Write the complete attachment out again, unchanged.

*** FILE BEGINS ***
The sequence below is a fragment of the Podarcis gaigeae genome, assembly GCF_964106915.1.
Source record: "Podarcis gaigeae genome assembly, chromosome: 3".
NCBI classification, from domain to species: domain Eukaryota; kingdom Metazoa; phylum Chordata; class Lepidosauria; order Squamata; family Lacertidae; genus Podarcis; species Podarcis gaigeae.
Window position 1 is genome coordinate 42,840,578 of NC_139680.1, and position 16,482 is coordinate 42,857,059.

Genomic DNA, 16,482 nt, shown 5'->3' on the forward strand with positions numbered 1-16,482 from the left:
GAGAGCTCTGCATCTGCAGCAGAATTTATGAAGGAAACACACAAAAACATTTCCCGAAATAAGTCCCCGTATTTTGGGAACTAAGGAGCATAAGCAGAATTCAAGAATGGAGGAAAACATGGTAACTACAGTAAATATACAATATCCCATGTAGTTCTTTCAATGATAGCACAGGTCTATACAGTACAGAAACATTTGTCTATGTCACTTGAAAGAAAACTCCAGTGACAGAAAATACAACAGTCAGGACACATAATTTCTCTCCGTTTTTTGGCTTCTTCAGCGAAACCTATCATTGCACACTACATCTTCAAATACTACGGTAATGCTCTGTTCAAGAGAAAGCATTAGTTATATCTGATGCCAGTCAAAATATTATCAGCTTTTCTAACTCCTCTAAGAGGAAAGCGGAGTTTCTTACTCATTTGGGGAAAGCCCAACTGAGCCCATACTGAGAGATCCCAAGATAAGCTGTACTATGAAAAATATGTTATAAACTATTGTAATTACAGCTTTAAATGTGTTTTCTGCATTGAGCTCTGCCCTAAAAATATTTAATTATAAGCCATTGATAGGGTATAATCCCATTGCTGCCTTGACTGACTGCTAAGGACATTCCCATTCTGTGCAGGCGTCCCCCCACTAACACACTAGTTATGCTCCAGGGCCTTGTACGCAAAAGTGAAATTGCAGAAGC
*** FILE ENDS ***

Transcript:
The sequence below is a fragment of the Podarcis gaigeae genome, assembly GCF_964106915.1.
Source record: "Podarcis gaigeae genome assembly, chromosome: 3".
NCBI classification, from domain to species: domain Eukaryota; kingdom Metazoa; phylum Chordata; class Lepidosauria; order Squamata; family Lacertidae; genus Podarcis; species Podarcis gaigeae.
Window position 1 is genome coordinate 42,840,578 of NC_139680.1, and position 16,482 is coordinate 42,857,059.

Genomic DNA, 16,482 nt, shown 5'->3' on the forward strand with positions numbered 1-16,482 from the left:
GAGAGCTCTGCATCTGCAGCAGAATTTATGAAGGAAACACACAAAAACATTTCCCGAAATAAGTCCCCGTATTTTGGGAACTAAGGAGCATAAGCAGAATTCAAGAATGGAGGAAAACATGGTAACTACAGTAAATATACAATATCCCATGTAGTTCTTTCAATGATAGCACAGGTCTATACAGTACAGAAACATTTGTCTATGTCACTTGAAAGAAAACTCCAGTGACAGAAAATACAACAGTCAGGACACATAATTTCTCTCCGTTTTTTGGCTTCTTCAGCGAAACCTATCATTGCACACTACATCTTCAAATACTACGGTAATGCTCTGTTCAAGAGAAAGCATTAGTTATATCTGATGCCAGTCAAAATATTATCAGCTTTTCTAACTCCTCTAAGAGGAAAGCGGAGTTTCTTACTCATTTGGGGAAAGCCCAACTGAGCCCATACTGAGAGATCCCAAGATAAGCTGTACTATGAAAAATATGTTATAAACTATTGTAATTACAGCTTTAAATGTGTTTTCTGCATTGAGCTCTGCCCTAAAAATATTTAATTATAAGCCATTGATAGGGTATAATCCCATTGCTGCCTTGACTGACTGCTAAGGACATTCCCATTCTGTGCAGGCGTCCCCCCACTAACACACTAGTTATGCTCCAGGGCCTTGTACGCAAAAGTGAAATTGCAGAAGC